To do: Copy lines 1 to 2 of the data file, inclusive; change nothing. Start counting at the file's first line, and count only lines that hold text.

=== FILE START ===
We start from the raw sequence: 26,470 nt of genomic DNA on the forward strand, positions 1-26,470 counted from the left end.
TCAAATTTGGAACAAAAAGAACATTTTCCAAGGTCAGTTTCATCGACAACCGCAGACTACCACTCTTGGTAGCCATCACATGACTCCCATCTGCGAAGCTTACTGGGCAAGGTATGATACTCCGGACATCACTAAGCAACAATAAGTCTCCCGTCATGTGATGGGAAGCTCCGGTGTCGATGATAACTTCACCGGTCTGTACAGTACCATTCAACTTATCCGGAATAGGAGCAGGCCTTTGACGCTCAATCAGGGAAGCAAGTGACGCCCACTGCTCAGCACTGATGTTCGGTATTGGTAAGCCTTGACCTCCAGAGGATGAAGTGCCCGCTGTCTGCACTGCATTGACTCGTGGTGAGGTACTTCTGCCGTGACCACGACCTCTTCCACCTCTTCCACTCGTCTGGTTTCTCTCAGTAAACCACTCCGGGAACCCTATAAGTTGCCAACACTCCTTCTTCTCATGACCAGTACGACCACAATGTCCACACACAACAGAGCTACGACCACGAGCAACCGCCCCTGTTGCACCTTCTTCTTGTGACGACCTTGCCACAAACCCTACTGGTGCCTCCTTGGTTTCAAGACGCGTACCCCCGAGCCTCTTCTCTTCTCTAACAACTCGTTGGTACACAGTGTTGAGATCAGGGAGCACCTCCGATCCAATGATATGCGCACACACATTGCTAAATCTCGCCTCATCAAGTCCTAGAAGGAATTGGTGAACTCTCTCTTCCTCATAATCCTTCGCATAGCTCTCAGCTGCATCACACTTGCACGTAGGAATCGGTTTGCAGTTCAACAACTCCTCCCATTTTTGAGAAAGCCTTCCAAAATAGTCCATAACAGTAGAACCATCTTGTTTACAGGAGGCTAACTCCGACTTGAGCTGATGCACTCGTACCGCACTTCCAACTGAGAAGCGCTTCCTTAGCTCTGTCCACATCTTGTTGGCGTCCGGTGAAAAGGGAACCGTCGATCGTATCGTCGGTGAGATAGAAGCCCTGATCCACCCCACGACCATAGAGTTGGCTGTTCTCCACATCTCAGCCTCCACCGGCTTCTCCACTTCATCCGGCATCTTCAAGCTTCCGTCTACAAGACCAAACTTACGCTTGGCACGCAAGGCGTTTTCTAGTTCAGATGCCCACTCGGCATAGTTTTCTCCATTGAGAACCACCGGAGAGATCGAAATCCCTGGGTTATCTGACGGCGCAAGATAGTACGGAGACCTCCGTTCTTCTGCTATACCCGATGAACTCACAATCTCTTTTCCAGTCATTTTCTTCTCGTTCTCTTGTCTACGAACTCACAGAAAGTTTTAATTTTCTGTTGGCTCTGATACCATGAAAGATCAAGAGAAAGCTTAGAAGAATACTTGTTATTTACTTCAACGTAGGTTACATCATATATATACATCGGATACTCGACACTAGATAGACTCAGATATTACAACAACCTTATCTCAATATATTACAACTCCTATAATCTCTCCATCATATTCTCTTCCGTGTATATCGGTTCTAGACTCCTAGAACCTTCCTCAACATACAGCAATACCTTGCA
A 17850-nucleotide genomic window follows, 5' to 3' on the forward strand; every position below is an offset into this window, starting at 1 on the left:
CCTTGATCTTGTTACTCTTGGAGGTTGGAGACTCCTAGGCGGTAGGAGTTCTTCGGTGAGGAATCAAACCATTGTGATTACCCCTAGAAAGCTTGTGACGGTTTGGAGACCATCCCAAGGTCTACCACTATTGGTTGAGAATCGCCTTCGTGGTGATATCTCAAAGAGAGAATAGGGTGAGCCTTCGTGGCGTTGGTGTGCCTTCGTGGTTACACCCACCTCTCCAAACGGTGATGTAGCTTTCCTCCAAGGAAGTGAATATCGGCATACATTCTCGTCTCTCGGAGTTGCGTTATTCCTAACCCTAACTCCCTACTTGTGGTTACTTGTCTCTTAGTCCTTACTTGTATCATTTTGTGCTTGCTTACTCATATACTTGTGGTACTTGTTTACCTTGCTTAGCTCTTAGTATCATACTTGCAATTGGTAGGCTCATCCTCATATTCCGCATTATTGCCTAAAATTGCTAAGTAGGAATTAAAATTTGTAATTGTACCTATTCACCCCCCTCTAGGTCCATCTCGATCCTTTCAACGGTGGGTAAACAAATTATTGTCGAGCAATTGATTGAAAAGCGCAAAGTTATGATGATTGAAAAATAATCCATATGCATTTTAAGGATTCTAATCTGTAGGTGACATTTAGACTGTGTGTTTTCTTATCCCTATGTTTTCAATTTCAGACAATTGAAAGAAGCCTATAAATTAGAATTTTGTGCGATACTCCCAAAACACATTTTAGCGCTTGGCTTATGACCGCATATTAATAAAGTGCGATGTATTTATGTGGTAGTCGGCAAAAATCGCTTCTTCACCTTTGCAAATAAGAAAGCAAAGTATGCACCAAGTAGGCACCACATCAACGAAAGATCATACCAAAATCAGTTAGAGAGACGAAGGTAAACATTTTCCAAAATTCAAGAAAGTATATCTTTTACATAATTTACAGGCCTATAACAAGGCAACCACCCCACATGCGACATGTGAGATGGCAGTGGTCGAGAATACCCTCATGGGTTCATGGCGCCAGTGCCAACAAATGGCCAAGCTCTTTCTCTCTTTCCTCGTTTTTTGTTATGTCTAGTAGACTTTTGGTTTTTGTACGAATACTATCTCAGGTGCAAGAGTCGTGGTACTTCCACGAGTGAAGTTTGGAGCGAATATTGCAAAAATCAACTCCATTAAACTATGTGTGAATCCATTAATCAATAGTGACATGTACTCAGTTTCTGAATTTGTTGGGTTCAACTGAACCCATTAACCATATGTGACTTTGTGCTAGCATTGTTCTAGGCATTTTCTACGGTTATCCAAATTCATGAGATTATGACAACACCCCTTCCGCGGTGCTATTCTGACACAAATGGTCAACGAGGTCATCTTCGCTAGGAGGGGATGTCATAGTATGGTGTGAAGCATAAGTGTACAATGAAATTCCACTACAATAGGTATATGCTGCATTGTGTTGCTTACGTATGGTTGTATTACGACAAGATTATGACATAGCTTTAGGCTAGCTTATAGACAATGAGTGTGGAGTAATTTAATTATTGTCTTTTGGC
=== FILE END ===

We start from the raw sequence: 26,470 nt of genomic DNA on the forward strand, positions 1-26,470 counted from the left end.
TCAAATTTGGAACAAAAAGAACATTTTCCAAGGTCAGTTTCATCGACAACCGCAGACTACCACTCTTGGTAGCCATCACATGACTCCCATCTGCGAAGCTTACTGGGCAAGGTATGATACTCCGGACATCACTAAGCAACAATAAGTCTCCCGTCATGTGATGGGAAGCTCCGGTGTCGATGATAACTTCACCGGTCTGTACAGTACCATTCAACTTATCCGGAATAGGAGCAGGCCTTTGACGCTCAATCAGGGAAGCAAGTGACGCCCACTGCTCAGCACTGATGTTCGGTATTGGTAAGCCTTGACCTCCAGAGGATGAAGTGCCCGCTGTCTGCACTGCATTGACTCGTGGTGAGGTACTTCTGCCGTGACCACGACCTCTTCCACCTCTTCCACTCGTCTGGTTTCTCTCAGTAAACCACTCCGGGAACCCTATAAGTTGCCAACACTCCTTCTTCTCATGACCAGTACGACCACAATGTCCACACACAACAGAGCTACGACCACGAGCAACCGCCCCTGTTGCACCTTCTTCTTGTGACGACCTTGCCACAAACCCTACTGGTGCCTCCTTGGTTTCAAGACGCGTACCCCCGAGCCTCTTCTCTTCTCTAACAACTCGTTGGTACACAGTGTTGAGATCAGGGAGCACCTCCGATCCAATGATATGCGCACACACATTGCTAAATCTCGCCTCATCAAGTCCTAGAAGGAATTGGTGAACTCTCTCTTCCTCATAATCCTTCGCATAGCTCTCAGCTGCATCACACTTGCACGTAGGAATCGGTTTGCAGTTCAACAACTCCTCCCATTTTTGAGAAAGCCTTCCAAAATAGTCCATAACAGTAGAACCATCTTGTTTACAGGAGGCTAACTCCGACTTGAGCTGATGCACTCGTACCGCACTTCCAACTGAGAAGCGCTTCCTTAGCTCTGTCCACATCTTGTTGGCGTCCGGTGAAAAGGGAACCGTCGATCGTATCGTCGGTGAGATAGAAGCCCTGATCCACCCCACGACCATAGAGTTGGCTGTTCTCCACATCTCAGCCTCCACCGGCTTCTCCACTTCATCCGGCATCTTCAAGCTTCCGTCTACAAGACCAAACTTACGCTTGGCACGCAAGGCGTTTTCTAGTTCAGATGCCCACTCGGCATAGTTTTCTCCATTGAGAACCACCGGAGAGATCGAAATCCCTGGGTTATCTGACGGCGCAAGATAGTACGGAGACCTCCGTTCTTCTGCTATACCCGATGAACTCACAATCTCTTTTCCAGTCATTTTCTTCTCGTTCTCTTGTCTACGAACTCACAGAAAGTTTTAATTTTCTGTTGGCTCTGATACCATGAAAGATCAAGAGAAAGCTTAGAAGAATACTTGTTATTTACTTCAACGTAGGTTACATCATATATATACATCGGATACTCGACACTAGATAGACTCAGATATTACAACAACCTTATCTCAATATATTACAACTCCTATAATCTCTCCATCATATTCTCTTCCGTGTATATCGGTTCTAGACTCCTAGAACCTTCCTCAACATACAGCAATACCTTGCA